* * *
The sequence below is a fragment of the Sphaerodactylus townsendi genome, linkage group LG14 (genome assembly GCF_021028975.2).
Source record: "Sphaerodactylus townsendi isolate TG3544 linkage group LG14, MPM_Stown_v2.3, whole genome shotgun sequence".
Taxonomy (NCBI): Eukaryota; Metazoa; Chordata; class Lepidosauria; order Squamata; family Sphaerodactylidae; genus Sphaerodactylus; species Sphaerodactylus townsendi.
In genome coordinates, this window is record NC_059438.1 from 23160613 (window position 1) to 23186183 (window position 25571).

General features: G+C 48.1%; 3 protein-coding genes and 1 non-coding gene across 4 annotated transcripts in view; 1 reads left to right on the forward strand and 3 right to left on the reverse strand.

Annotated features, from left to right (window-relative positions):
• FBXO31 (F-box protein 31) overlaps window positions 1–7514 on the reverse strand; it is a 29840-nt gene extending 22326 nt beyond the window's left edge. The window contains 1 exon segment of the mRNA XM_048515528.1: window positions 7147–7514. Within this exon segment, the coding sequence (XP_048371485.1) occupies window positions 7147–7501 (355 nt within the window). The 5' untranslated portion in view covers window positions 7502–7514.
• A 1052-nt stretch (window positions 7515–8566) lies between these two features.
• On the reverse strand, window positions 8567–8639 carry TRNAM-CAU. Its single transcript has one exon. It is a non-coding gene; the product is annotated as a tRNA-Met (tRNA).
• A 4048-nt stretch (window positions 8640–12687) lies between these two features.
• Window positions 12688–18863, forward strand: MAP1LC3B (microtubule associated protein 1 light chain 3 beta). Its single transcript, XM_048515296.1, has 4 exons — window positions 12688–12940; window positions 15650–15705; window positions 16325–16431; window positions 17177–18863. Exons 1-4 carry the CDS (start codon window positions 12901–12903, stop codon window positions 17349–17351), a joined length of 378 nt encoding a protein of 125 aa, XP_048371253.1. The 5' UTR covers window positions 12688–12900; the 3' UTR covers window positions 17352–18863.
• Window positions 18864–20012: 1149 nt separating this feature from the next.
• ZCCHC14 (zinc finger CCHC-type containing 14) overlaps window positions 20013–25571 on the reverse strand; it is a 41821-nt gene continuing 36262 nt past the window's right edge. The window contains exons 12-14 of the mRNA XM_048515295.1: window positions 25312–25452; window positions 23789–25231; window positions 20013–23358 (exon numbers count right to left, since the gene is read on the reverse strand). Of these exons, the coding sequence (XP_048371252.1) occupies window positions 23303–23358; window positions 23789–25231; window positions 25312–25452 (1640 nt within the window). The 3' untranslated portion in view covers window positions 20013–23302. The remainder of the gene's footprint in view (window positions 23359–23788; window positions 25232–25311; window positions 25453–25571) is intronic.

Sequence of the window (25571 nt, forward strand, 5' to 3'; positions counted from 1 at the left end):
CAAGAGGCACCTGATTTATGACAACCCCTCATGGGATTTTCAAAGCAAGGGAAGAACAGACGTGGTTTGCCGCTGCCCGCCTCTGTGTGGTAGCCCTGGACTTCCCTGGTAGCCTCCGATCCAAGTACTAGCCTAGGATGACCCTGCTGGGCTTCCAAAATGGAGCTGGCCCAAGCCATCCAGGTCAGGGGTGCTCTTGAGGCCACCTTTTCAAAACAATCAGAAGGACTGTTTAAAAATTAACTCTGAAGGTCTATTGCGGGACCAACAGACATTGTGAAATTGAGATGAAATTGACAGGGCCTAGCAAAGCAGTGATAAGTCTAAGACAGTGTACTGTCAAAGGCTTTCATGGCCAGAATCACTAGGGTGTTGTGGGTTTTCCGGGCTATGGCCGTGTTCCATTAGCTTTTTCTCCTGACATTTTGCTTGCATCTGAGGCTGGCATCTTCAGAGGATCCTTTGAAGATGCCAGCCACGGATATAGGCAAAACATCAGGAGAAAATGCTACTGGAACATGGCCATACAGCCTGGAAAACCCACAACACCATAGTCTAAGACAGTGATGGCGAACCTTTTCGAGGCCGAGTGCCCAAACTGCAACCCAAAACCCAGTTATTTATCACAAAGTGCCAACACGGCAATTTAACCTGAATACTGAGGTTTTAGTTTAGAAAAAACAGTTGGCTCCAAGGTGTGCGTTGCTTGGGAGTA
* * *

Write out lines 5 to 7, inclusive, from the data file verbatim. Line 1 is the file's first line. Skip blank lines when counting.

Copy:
General features: G+C 48.1%; 3 protein-coding genes and 1 non-coding gene across 4 annotated transcripts in view; 1 reads left to right on the forward strand and 3 right to left on the reverse strand.

Annotated features, from left to right (window-relative positions):
• FBXO31 (F-box protein 31) overlaps window positions 1–7514 on the reverse strand; it is a 29840-nt gene extending 22326 nt beyond the window's left edge. The window contains 1 exon segment of the mRNA XM_048515528.1: window positions 7147–7514. Within this exon segment, the coding sequence (XP_048371485.1) occupies window positions 7147–7501 (355 nt within the window). The 5' untranslated portion in view covers window positions 7502–7514.